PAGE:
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Int J Dev Neurosci. 2009 Dec;27(8):769-78. doi: 10.1016/j.ijdevneu.2009.08.011. Epub 2009 Aug 29.

Thyroid hormone induces glial lineage of primary neurospheres derived from non-pathological and pathological rat brain: implications for remyelination-enhancing therapies.

Author information

1
BioPharmaNet-TransLab-DIMORFIPA, University of Bologna, Ozzano Emilia, Italy. mercedes.fernandez@unibo.it

Abstract

Thyroid hormone exerts a critical role in developmental myelination, acting on the production and maturation of oligodendrocyte, and on the expression of genes encoding for myelin protein. Since remyelination is considered a recapitulation of cellular and molecular events occurring during development, we tested the possibility of stimulating the oligodendroglial lineage and maturation in neurospheres derived from the subventricular zone of adult rats using 3,5,3'-L-triiodothyronine (T3). Both non-pathological and pathological brains derived from rats affected by the inflammatory-demyelinating disease experimental allergic encephalomyelitis (EAE) were included in the study. We investigated the effect of in vitro T3 exposure on: (i) the expression of nuclear thyroid hormone receptors; (ii) proliferation rate; (iii) differentiation into neurons, astrocytes and oligodendrocytes, focusing our attention on oligodendrocyte maturation. T3 reduced the proliferation rate of neurospheres when cultured in the presence of mitogens, shifting towards oligodendroglial lineage as indicated by increased expression of olig-1, and also favoring oligodendrocyte maturation, as indicated by the expression of antigens associated with different maturation stages. Neurospheres derived from EAE rats show a strong limitation in oligodendrocyte generation, which is completely restored by T3 treatment. These results indicate that T3 is a key factor in regulating neurosphere biology, when derived either from non-pathological or pathological adult brains, suggesting that T3 might be an important factor in favoring remyelination in demyelinating disorders.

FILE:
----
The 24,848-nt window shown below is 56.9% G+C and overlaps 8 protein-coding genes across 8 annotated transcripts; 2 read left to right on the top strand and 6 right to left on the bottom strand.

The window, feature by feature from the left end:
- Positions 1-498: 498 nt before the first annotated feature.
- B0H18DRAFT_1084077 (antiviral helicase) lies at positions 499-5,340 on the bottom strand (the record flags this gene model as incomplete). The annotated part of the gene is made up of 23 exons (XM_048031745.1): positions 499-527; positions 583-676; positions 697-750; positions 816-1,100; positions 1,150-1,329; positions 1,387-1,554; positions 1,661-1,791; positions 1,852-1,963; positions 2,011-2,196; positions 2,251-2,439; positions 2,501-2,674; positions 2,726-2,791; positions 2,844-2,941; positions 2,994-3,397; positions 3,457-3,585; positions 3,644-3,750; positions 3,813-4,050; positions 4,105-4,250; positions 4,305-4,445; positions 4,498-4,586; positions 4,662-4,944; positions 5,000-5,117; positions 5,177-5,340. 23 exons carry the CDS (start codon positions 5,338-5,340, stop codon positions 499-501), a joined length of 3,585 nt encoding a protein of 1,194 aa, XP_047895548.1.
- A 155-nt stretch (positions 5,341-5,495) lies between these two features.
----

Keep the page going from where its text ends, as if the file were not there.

PMID:
19720126
DOI:
10.1016/j.ijdevneu.2009.08.011
[Indexed for MEDLINE]

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